I don’t hold with the notion that films have no merit, in the same way I get offended when someone says books are pointless. It has been my experience that some book lovers can be rather judgemental about those who prefer film and take the stance that they they themselves are more intelligent because they read. I find this to be a pretentious and rather a rude point of view. Both books and movies can be useful, entertaining and even educational. My youngest brother has no interest in traditional learning but sometimes he comes out with facts that surprise and impress me. When I ask how he knows any one piece of information, often his answer will be that he learnt it from a film. I’m talking about real factual information too, not something dragon related that he picked up from Game of Thrones and assumed was real history.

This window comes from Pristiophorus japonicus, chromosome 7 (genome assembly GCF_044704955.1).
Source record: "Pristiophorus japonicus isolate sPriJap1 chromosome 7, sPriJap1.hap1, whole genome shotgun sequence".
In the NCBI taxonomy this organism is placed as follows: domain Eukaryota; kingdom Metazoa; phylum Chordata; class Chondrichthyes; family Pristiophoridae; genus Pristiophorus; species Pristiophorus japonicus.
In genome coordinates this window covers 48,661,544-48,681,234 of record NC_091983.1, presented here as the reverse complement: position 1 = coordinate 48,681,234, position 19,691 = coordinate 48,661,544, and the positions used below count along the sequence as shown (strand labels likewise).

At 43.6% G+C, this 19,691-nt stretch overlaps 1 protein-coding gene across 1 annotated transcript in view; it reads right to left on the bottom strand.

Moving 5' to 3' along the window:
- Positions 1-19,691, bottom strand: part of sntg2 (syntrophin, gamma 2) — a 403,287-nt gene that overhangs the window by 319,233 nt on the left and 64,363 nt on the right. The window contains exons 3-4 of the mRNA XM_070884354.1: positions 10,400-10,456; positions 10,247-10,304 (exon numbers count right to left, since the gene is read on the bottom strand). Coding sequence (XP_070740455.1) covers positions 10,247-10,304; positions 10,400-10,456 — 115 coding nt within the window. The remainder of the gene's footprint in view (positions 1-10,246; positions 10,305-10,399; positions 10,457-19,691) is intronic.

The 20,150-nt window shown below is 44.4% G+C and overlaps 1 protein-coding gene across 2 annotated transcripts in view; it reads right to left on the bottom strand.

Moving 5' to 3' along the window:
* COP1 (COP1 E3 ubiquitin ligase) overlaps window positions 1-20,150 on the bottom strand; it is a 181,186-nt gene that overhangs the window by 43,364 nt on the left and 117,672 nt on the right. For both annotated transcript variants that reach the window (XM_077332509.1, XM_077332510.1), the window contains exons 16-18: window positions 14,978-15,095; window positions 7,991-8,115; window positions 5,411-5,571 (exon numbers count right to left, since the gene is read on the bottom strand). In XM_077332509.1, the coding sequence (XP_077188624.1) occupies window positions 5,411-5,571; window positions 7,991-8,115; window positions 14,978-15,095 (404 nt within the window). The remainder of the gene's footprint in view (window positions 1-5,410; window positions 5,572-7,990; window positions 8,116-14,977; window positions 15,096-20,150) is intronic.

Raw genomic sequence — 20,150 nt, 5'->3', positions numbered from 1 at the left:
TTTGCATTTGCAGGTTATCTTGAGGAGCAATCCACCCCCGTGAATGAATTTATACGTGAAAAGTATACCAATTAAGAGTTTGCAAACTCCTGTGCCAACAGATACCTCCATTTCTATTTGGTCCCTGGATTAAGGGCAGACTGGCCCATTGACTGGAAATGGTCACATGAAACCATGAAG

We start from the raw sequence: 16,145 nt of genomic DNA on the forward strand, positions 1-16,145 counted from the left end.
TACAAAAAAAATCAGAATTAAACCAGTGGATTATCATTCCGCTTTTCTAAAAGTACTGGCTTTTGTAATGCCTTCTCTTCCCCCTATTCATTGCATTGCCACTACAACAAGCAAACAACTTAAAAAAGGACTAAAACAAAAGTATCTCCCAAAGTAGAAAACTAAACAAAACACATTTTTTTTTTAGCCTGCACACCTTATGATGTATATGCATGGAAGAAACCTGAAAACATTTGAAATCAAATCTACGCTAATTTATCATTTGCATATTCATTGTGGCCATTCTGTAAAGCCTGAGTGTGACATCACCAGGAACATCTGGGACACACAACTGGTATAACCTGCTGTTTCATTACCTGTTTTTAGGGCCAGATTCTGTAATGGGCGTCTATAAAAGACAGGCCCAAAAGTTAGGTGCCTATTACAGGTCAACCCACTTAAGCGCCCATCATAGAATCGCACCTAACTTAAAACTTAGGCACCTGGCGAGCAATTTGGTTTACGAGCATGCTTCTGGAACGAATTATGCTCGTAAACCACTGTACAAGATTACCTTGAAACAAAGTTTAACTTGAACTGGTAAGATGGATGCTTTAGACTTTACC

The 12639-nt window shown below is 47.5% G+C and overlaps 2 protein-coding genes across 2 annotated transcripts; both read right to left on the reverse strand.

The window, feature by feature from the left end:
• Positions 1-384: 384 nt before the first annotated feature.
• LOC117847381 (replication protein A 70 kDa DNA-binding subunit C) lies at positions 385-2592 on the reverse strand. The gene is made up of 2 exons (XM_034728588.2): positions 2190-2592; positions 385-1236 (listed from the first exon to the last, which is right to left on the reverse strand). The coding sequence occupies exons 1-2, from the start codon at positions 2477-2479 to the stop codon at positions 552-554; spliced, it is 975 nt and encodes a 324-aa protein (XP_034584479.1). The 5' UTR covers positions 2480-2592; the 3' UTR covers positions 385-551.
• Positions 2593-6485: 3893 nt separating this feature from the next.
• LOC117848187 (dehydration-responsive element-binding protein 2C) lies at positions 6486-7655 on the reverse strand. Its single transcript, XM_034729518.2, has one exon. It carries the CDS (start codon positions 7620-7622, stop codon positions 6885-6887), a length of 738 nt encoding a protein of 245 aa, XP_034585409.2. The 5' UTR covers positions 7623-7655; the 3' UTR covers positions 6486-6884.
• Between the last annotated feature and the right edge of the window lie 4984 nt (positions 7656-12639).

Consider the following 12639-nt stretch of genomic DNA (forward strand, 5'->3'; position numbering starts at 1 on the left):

There are always going to be people who prefer movies and those who prefer books. Even down to individual adaptations there will be two sides to every argument. I personally believe polite debate on the matter is healthy,and the more perspectives you can get about either side of the argument, the better. For me, I cannot say whether books in general are better than films or vice versa. I know there are certain books that I prefer compared to their film equivalent and other films that I prefer over the books. So after all this, which is better; books or films? The answer is, paradoxically, neither and both. It all depends entirely on your preference. Regardless of what that may be, enjoy them both freely and happily. I know I do.